Sister Ceci serves the Ray of Hope School with her husband Michael. She is in her second year at university earning her teaching certification, with a scholarship from the Unity Women’s Desk.  She asks for continued prayers as she hopes to return to this village around Christmas.

 My story of being knocked down, but not knocked out by Covid-19
(from employed to unemployed)
One of the unfortunate truths of the pandemic is that it has closed or severely restricted many organizations dedicated to protecting and serving victims and survivors of violence, precisely when they are most needed.  Sister Judy-Rose Cyster, a dedicated human rights activist and educator, shares her own experience.

 I am Judy-Rose Cyster, Chairperson of the District Youth of Cape Town South. I worked for the Human Rights Office at an international organization which provided pro bono legal assistance to refugees and marginalised community members, including raise awareness of Gender Based Violence, human rights, HIV/Aids, etc through workshops at detention facilities and shelters for abused women and children. Our work was imperative. We were sometimes the only people who instilled hope in those who needed it. My work was my life. Sadly, more than 40 of us in South Africa got retrenched at the end of July. I never imagined myself being unemployed. I never imagined that after 8 years everything would abruptly end. We were all skilled professionals, social justice workers, lawyers, teachers, travel and tourism experts, etc and now we’re unemployed. I was stressed and sometimes depressed, not for the fact of being unemployed, but for being worried about our legal cases and our workshop recipients, our project partners and host families. Retrenchments did not only affect us, but more people than the organisation could imagine.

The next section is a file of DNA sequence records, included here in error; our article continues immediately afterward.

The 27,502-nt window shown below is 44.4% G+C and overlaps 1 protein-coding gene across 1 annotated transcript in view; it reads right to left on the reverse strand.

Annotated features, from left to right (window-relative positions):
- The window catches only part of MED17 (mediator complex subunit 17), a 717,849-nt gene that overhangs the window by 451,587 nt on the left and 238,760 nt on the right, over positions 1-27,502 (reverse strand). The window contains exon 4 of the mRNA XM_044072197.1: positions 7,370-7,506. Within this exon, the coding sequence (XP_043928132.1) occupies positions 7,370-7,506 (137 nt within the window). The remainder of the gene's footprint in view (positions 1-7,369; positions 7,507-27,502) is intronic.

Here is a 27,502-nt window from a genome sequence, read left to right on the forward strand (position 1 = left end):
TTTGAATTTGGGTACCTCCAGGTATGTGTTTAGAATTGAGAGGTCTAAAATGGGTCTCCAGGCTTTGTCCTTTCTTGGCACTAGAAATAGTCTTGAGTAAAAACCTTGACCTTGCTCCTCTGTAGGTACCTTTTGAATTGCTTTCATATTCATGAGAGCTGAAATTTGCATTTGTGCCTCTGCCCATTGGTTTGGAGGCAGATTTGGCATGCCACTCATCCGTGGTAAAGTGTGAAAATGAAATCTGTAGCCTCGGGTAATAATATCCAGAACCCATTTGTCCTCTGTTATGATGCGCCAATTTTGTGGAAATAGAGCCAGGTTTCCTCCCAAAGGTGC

Unemployment doesn't only affect one financially, but has a huge effect on your mental and emotional health and your everyday life. During this time, I had to make a really hard and emotional decision to chip into my savings; which when I was employed was something I promised myself I wouldn't do. I broke a promise to myself, but it needed to be done. With my savings, I was able to provide the necessities my mom and I needed and to start a very small business, which generated enough profit for our everyday needs and to continue our bi-weekly food drive/soup kitchen. I also started receiving requests to do specialised video projects. There were times I asked myself "how will we get by next week when the money runs out" and "POOF" just like that God created opportunities for me to earn an income. This was my "Hitting Rock Bottom" season and I needed to feel what I did, I needed to experience what I did, so that I could learn valuable lessons, so that I could grow stronger in my faith, so that I could let positivity in and make room for my blessings. Hitting Rock Bottom and coming out victorious felt like "I introduced myself to myself." After all these months, after everything, even when I didn't see or feel it, God never took His hands off me. I'm so undeserving of His mercy and goodness, but God is God and His plans and purpose for my life surpasses my imagination.  So know this, there is purpose in what you are going through.. have faith, fight a little harder for yourself, be positive, stay prayed-up and know that God's promise in Jeremiah 29:11 is so unbelievably true.”